Tuesday, August 25, 2015

Review: Becoming A Supple Leopard by Kelly Starrett

In a recent blog, I mentioned the discovery of a website called The Art of Manliness that was developed by a guy named Brett McKay. I discovered the website when looking online for exercises to undo the damage caused to our bodies by sitting. While on Brett's site, I read a post on seven exercises focused on undoing the effects of sitting. Within the post, Brett gave a strong review and recommendation for Becoming A Supple Leopard. I decided to investigate further.

After reading a few reviews and learning a little more about the author, Kelly Starrett, and his methodology, I decided to take the plunge and buy the book. The book isn't exactly a simple book on fitness, but it seems like it is highly popular in the CrossFit community. I have seen a few copies in gyms and my sister even has a copy. The book is written as a more academic treatment of mobility and injury prevention. I could see a text like this making its way into a variety of Physical Therapy and Exercise Physiology programs.

The book is huge (like a textbook or coffee table book) and it is filled with page after page of mobility exercises to help improve range of motion, resolve pain, and optimize performance. Dr. Starrett strongly encourages readers to make their way through the book before jumping into the exercises so one can understand the principles that the mobilities are built upon. I heeded his instruction and found myself reading from cover to cover.

The book is extremely helpful for thinking through functional movement and strength, and for equipping people with tools to do self-maintenance to reduce incidence of injury. Starrett explains that the human body is highly adaptive, and he believes that the leading cause of joint pain and injury is poor mobility which the body then adapts to, and subsequently becomes injured through weaknesses and instabilities created by the adaptation.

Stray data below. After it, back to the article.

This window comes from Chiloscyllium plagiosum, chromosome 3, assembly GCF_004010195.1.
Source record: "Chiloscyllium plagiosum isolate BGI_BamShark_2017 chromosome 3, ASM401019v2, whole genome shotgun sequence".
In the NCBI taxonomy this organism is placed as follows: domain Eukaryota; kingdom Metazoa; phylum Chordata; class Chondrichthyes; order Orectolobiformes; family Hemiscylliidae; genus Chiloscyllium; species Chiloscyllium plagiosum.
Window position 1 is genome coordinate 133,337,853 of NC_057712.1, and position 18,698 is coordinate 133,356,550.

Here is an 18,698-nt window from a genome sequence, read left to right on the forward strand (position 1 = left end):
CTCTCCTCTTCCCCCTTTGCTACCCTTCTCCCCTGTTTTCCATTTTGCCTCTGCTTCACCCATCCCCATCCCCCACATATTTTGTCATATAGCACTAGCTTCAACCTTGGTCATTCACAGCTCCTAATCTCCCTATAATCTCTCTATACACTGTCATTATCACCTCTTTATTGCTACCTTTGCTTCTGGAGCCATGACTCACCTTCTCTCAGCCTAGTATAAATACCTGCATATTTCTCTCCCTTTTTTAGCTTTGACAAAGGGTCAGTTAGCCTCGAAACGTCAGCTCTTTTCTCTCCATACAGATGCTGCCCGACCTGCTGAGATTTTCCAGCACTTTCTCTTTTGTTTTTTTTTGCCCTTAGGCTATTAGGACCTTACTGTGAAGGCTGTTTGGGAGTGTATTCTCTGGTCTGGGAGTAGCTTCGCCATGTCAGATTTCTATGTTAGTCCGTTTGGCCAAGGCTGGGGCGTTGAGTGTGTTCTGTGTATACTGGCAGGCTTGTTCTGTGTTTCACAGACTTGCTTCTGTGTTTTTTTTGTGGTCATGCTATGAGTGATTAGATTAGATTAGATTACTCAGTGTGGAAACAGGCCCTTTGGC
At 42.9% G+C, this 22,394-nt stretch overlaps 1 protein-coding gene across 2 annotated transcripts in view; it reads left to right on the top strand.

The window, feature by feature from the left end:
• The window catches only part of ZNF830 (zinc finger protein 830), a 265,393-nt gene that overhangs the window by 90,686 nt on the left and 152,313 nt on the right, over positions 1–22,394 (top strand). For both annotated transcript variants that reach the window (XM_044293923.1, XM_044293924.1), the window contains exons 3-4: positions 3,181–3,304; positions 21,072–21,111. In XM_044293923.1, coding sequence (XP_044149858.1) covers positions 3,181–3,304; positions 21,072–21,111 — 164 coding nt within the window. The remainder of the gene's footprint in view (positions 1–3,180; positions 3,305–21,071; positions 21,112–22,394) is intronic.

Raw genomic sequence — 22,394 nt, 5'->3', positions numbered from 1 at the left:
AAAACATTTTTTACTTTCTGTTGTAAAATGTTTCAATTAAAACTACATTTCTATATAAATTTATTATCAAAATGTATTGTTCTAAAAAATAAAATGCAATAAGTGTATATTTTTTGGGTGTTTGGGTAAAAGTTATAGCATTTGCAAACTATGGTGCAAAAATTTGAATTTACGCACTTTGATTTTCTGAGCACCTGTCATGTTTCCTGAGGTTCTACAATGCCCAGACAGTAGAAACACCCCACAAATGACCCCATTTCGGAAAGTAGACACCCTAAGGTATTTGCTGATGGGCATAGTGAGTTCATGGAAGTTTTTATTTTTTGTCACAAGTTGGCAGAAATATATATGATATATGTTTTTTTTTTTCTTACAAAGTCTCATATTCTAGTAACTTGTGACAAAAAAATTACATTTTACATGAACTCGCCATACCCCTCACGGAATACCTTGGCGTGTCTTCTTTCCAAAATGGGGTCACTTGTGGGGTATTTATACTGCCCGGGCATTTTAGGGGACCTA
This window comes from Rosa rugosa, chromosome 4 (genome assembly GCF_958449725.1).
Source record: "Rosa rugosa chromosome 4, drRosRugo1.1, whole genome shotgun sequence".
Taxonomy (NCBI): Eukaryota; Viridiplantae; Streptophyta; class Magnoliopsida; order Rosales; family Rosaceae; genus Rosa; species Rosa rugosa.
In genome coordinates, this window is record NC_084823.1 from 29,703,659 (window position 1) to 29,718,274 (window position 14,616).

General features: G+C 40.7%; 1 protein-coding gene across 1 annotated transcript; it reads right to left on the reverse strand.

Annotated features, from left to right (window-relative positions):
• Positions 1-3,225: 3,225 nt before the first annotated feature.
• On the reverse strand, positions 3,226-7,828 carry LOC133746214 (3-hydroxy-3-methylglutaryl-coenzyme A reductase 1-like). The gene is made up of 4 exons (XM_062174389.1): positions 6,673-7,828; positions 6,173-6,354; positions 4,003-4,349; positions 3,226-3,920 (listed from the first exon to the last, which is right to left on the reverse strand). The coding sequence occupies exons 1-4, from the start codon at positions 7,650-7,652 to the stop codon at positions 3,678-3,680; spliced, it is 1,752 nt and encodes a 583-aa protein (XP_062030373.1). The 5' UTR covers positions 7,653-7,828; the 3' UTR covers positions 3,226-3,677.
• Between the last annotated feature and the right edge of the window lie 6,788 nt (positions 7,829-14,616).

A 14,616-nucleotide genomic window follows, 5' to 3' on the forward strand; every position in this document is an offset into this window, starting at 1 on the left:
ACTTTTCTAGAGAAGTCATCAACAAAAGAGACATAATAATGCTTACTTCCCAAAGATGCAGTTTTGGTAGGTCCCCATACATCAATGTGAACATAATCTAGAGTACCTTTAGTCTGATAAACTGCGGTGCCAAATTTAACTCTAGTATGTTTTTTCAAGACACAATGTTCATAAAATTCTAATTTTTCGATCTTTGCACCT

Fundamentally, I found myself nodding yes throughout the book as I learned more about Starrett's background and framework for addressing preventive care. The thought that our bodies become injured through a lack of mobility and strength in different muscle groups just made sense to me, and the idea of doing self-maintenance to reduce or prevent injury just seemed like a smart thing to do.

Since reading the book on July 5, I've attempted to cultivate a daily habit of 10-15 minutes of mobility exercises and I can tell a marked difference in my mobility as well as my resilience after workouts. I highly recommend Dr. Starrett's book, and I also recommend reading the whole way through to think through the why of his book, and the why of the mobility exercises contained within. What I love the most about the framework is that it gives a sensible and practical pathway for improving mobility, functional strength, and injury prevention. Having been sidelined by injuries in the past, any tools I can use to reduce my risk of injury are tools I want to deploy with consistency.

May we all become supple leopards, always ready for whatever physical challenges come our way.

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